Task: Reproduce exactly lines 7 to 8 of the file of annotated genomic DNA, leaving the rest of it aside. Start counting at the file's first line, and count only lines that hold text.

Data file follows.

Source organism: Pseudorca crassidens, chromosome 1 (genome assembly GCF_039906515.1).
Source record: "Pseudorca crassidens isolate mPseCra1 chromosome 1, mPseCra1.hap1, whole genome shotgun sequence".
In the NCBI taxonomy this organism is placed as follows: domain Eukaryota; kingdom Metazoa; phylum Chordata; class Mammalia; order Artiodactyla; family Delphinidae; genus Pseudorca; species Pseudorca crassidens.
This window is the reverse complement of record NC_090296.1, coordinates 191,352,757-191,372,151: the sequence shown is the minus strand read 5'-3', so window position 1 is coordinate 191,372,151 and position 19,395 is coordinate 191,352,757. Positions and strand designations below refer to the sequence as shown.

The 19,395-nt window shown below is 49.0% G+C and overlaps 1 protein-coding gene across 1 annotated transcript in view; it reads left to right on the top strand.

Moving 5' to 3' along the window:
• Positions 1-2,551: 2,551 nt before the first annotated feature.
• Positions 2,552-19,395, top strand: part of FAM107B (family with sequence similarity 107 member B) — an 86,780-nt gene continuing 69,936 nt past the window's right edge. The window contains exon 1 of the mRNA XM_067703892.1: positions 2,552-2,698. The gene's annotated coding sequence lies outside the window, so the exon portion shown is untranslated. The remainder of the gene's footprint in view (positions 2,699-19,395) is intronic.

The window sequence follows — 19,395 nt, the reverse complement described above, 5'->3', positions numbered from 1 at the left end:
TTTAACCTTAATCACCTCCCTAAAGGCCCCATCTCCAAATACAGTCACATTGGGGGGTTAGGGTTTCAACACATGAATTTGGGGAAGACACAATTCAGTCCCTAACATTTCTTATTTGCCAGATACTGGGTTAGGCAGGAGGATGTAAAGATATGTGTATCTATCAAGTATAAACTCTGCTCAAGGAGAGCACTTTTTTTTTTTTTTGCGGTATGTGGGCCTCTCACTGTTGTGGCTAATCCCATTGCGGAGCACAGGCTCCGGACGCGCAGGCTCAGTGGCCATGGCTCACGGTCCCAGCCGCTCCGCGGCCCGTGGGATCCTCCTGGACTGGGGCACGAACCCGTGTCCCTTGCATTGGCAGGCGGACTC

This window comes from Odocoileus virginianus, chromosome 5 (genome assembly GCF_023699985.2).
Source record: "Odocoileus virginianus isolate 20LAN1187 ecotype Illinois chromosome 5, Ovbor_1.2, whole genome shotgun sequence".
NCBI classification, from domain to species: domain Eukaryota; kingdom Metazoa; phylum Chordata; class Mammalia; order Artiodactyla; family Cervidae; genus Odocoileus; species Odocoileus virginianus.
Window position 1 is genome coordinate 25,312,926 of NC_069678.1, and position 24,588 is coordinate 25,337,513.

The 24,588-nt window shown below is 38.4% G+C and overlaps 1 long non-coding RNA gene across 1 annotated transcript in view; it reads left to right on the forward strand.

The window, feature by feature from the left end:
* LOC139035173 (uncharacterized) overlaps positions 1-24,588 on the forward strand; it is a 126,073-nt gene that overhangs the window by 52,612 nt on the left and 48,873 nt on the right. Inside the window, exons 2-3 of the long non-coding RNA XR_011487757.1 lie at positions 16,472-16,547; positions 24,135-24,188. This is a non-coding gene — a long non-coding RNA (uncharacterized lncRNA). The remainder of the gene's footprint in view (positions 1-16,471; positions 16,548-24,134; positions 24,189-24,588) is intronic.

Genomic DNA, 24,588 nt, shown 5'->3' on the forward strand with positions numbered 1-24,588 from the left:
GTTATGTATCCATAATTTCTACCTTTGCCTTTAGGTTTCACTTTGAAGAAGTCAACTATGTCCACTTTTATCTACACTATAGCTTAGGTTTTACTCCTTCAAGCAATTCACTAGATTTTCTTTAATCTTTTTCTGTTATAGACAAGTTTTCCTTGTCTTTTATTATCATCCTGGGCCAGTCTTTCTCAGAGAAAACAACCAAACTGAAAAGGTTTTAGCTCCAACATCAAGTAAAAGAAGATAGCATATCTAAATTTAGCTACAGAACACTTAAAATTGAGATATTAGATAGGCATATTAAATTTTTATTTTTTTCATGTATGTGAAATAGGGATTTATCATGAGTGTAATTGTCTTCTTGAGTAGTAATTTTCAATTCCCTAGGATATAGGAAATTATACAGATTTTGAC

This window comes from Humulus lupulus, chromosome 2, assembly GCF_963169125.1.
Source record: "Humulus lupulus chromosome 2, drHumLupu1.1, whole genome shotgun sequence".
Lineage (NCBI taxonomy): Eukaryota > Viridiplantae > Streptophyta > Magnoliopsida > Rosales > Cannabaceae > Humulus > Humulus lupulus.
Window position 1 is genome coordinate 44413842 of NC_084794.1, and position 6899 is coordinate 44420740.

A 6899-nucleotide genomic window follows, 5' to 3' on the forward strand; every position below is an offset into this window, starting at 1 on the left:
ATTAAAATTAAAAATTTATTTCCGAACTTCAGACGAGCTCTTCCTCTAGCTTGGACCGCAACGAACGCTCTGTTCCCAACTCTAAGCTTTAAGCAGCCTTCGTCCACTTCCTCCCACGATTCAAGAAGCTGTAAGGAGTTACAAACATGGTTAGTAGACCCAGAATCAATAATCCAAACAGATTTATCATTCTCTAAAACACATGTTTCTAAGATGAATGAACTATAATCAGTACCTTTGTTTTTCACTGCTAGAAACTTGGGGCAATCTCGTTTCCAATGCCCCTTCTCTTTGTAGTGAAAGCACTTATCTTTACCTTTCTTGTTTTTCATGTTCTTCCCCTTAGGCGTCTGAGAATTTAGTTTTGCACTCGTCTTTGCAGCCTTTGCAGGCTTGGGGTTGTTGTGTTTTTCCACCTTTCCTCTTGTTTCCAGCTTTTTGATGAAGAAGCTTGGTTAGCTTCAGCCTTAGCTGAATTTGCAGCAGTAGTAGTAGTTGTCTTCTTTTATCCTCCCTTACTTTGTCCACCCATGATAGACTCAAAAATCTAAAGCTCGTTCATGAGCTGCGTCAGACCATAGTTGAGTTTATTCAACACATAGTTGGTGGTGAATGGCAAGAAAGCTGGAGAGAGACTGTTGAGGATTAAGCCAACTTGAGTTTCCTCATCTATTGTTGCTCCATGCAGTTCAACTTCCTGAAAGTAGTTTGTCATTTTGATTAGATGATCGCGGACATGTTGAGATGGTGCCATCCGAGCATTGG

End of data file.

• Positions 1-2,551: 2,551 nt before the first annotated feature.
• Positions 2,552-19,395, top strand: part of FAM107B (family with sequence similarity 107 member B) — an 86,780-nt gene continuing 69,936 nt past the window's right edge. The window contains exon 1 of the mRNA XM_067703892.1: positions 2,552-2,698. The gene's annotated coding sequence lies outside the window, so the exon portion shown is untranslated. The remainder of the gene's footprint in view (positions 2,699-19,395) is intronic.